's consumer ombudsman has ruled that Fairplay, the proprietary digital rights management (DRM) software that Apple uses on downloads from its iTunes store, is illegal. This is based on the fact that songs bought from the iTunes store can only be played on iPods or with the iTunes software, as Apple has refused to license Fairplay to other device manufacturers.
Ovum research analyst Jonathan Arber comments:
This particular storm has been brewing since June last year, when the Norwegian Ombudsman ruled that Apple had to change the EULA (End User License Agreement) for iTunes as it breached the Norwegian Marketing Control Act. However, it also stated at the time that the Fairplay DRM system may breach the act, as it effectively locks consumers into using Apple technology.
This is somewhat different to the situation that arose in France last March, which focused more on the anti-competitive nature of the closed iTunes/iPod ecosystem. The Norwegian decision revolves around the fact that iTunes' use of Fairplay goes against consumer rights, and beyond the reasonable bounds of a DRM system. However, it is definitely part of the same trend - a growing awareness that overly-restrictive DRM is preventing consumers from getting the most out of digital content that they have purchased.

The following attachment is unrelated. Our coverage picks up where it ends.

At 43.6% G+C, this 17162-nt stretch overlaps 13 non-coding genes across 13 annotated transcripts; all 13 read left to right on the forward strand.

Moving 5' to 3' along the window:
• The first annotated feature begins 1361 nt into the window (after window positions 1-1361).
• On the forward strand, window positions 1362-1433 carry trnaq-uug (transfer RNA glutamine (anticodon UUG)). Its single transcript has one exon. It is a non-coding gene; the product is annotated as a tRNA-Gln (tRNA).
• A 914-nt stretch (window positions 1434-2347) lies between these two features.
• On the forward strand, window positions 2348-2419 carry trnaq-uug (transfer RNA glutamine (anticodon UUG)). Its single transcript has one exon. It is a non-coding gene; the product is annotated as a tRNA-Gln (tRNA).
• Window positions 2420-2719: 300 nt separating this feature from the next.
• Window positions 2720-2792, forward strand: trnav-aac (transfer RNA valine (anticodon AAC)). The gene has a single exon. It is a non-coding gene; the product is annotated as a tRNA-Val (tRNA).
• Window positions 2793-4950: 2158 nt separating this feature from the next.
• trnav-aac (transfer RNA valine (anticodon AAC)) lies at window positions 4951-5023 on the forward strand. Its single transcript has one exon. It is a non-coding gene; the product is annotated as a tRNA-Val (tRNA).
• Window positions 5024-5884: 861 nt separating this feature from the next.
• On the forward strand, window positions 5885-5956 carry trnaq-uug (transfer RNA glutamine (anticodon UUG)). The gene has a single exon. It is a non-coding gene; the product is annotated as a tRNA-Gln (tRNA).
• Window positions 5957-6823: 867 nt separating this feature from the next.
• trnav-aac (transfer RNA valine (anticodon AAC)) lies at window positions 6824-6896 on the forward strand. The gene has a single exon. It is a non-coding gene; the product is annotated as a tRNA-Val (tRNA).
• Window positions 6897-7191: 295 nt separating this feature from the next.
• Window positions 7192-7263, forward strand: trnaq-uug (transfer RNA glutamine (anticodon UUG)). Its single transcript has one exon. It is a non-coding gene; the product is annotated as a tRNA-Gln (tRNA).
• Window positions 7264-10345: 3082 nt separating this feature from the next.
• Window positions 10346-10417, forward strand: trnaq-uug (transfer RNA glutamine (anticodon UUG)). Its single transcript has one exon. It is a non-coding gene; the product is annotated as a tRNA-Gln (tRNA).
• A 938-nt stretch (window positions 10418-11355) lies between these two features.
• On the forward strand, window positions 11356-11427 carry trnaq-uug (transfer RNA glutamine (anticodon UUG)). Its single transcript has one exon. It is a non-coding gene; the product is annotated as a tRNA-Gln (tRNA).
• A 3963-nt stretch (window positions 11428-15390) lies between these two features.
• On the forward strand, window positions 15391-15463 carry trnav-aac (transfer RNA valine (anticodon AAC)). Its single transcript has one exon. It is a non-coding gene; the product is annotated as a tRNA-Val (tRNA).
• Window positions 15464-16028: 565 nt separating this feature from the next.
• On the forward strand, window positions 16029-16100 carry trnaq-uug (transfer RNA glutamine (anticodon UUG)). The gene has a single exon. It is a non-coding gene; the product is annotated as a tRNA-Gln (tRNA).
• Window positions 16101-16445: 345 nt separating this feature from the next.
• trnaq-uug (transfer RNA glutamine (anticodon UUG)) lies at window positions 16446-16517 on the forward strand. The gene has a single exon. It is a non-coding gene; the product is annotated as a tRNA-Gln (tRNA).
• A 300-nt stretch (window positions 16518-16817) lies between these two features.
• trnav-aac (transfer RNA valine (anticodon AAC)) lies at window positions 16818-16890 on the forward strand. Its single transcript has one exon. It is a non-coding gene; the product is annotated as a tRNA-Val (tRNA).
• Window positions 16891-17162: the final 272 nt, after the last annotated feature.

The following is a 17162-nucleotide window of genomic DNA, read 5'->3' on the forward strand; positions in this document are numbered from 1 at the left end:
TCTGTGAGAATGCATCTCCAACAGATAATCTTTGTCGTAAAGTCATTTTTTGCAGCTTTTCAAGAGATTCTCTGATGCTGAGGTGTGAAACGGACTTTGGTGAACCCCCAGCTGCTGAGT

Consumer rights organisations in Germany, France, Finland and Norway are apparently banding together to further fight Apple on this issue. While this decision refers strictly to Norwegian consumer law, so would not have any legal implications in the rest of Europe, it could provide a strong basis for consumer organisations in other countries to challenge Apple over its business practices. While losing its Norwegian business would hardly prove a crushing blow to Apple, if France and Germany follow suit then it may be forced to think twice.
Under the ruling, Apple now has until 1 October to open up Fairplay to its competitors in Norway or face legal action. We think that Apple's best option would be to use Norway as a test market and license Fairplay to other device manufacturers, but not other music download service providers. It already has the device market sewn up - the fact is that most iPod users don't buy iPods because they want to use iTunes, they buy because they like the device - so the risk to its installed base is fairly minimal. The move could generate a huge amount of positive publicity for Apple, and would allow it to pre-empt possible legal action in other territories. The alternatives are fairly unattractive. Is the iTunes/iPod ecosystem really so valuable to Apple that it is willing to shut down its operations on a pan-European scale‾
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